Following the recent Women’s Marches across the globe, Piers Morgan took to Twitter to complain about “the creeping global emasculation of my gender by rabid feminists” – thereby revealing his ignorance of not only what the marches were all about, but more broadly what feminism even is. But unfortunately, he’s not alone in thinking that being a feminist must necessarily mean that you’re anti-men.
Maybe Piers and co should get themselves down to Theatre N16 in Balham some time and check out the Herstory feminist theatre festival. If they did, they’d find not a horde of hysterical women screaming at an audience of cowering males, but a room buzzing with mutual support and a passionate desire to make a positive change.
Which is not to say there isn’t anger too; in fact it was anger that inspired Nastazja Somers to start Herstory last year, to say to the theatre industry and society in general, “We’ve had enough.” But Herstory channels that rage into promoting women, not tearing down men – and it does so through a varied programme of topical and courageous work. The first of two nights at Herstory 3 featured eight such pieces, the majority of them solo performances, each representing the female voice on issues including politics, race, dating and mental health.
Not surprisingly, some of the work featured made difficult viewing. In the haunting Promise by Sarah Milton, an occasion that should be joyful – the birth of a baby – is revealed in fact to be a dark tale of child exploitation. All the Colours by Davina Cole is a heartbreaking story of a mother’s struggle to support herself and her son after fleeing the war in Sierra Leone to seek refuge in the UK. Donald Trump makes a (perhaps inevitable, and you can guess in what context) appearance in Grab by Pussy Patrons, and Isabelle Stokes’ Imprints concludes with a graphic account of sexual assault, powerfully performed by Francesca Burgoyne.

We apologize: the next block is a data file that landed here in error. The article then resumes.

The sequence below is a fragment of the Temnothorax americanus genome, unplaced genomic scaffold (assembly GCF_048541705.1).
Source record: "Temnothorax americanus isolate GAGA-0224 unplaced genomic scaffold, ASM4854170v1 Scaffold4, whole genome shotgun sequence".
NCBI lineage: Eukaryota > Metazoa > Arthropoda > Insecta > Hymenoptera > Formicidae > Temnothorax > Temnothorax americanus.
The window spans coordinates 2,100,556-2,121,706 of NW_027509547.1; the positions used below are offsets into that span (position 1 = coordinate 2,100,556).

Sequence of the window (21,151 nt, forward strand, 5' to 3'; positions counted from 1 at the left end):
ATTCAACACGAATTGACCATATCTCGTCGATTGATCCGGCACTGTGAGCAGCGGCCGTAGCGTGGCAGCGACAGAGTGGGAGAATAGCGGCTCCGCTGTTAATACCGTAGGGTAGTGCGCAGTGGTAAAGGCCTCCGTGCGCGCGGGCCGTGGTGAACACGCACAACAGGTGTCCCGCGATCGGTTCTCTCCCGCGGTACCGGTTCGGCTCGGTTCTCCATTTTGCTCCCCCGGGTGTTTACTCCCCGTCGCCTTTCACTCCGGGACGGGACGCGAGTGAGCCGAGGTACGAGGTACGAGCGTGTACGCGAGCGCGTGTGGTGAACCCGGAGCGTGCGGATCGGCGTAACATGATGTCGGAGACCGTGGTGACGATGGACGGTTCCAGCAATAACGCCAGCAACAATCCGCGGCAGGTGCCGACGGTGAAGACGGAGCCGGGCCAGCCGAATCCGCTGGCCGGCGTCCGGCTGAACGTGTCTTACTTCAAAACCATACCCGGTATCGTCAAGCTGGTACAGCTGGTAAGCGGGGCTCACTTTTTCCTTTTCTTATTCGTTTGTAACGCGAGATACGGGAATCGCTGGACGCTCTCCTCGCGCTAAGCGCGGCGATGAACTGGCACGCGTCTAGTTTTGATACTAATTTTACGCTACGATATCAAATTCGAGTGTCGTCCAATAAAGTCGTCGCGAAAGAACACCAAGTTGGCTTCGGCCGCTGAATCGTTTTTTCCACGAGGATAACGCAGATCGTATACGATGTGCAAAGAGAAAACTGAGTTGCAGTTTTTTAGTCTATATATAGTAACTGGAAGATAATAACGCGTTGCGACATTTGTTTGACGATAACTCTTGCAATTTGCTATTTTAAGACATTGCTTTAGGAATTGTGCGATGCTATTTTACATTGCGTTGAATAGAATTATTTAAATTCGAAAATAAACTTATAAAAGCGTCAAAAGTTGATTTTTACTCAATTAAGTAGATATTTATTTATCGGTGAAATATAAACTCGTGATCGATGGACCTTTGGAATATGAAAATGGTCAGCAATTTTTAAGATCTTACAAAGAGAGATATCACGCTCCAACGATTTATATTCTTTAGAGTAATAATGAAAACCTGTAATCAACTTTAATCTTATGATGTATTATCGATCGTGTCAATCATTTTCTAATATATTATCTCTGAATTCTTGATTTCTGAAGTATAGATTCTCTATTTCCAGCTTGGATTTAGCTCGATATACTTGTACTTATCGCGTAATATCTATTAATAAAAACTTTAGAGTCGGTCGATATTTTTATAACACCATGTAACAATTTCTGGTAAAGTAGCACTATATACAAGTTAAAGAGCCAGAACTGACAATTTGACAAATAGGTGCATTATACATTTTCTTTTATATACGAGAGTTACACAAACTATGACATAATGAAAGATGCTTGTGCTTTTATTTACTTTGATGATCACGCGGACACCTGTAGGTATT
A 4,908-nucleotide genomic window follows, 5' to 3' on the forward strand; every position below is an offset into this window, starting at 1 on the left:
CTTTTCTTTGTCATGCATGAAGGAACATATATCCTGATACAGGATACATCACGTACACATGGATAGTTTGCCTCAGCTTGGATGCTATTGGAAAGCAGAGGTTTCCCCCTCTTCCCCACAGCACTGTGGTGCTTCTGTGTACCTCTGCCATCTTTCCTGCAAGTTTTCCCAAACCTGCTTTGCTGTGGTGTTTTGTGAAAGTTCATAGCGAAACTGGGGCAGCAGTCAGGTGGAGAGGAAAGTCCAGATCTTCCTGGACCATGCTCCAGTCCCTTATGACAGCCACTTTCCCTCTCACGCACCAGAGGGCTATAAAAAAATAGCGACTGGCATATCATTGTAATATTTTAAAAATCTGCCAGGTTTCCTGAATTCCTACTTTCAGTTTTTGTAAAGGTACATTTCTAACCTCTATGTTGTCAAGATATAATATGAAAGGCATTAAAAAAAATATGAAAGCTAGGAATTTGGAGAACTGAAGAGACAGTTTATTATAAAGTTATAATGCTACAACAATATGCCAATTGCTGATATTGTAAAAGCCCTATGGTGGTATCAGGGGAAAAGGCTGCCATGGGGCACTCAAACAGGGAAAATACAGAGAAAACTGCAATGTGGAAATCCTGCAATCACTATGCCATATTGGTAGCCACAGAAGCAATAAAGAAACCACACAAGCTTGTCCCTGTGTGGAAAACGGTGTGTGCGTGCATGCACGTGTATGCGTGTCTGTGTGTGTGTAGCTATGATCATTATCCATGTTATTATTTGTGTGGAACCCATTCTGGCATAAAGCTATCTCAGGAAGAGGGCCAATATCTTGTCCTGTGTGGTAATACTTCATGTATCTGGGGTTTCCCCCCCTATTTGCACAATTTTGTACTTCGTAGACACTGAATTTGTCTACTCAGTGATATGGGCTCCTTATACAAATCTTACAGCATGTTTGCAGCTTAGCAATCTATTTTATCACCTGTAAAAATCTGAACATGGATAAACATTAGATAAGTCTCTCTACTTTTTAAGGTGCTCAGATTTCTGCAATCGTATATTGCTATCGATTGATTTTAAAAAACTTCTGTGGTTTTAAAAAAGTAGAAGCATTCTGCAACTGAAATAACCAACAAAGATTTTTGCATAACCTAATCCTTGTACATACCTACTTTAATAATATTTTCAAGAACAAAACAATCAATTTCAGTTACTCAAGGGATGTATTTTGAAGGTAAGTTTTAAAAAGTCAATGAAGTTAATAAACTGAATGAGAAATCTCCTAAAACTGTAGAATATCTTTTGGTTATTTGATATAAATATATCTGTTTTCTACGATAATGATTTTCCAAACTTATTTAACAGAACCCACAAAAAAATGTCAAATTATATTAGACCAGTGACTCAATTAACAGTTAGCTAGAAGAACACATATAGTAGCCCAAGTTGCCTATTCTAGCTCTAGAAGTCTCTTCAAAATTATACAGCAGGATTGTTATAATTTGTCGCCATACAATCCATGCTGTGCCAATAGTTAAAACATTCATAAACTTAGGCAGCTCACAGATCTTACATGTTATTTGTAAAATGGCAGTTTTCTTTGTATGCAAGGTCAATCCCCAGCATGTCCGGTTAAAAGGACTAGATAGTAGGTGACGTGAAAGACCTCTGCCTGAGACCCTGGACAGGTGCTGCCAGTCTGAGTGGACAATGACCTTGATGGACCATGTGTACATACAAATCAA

There’s a lot of laughter too, though – whether it’s at Sophia Del Pizzo’s fluctuating accent in Assmonkey: In Conversation, Julie Cheung-Inhin’s patient explanation of the geography of East Asia in No More Lotus Flower, or the anxious attempts of Katie Arnstein to write a feminist anthem in Bicycles and Fish: A Girl’s Guide to Feminism. Yet even these stories are shot through with frustration and emotion, as they tackle the devastating impact of anxiety and social pressures on young women, the racial stereotyping faced by actors of East Asian descent, and the shame of a young waitress forced by her manager to ask a breastfeeding mother to leave.
Amidst all this hurt and anger, Julie Vallortigara’s Welcome Home, a movement-based call for authenticity and self-expression, shone like a beacon of hope, summing up beautifully what the festival is all about. And despite the difficult topics explored across the course of the evening, the overwhelming mood as we made our exit was one of optimism. There are many challenges that are and will continue to be faced by women across the globe, but Herstory and its contributors are facing those challenges head on – and the sell-out audience and enthusiastic response to every single performance prove they’re not alone. Sorry, Piers.
Follow @HerstoryN16 on Twitter for details of future festivals.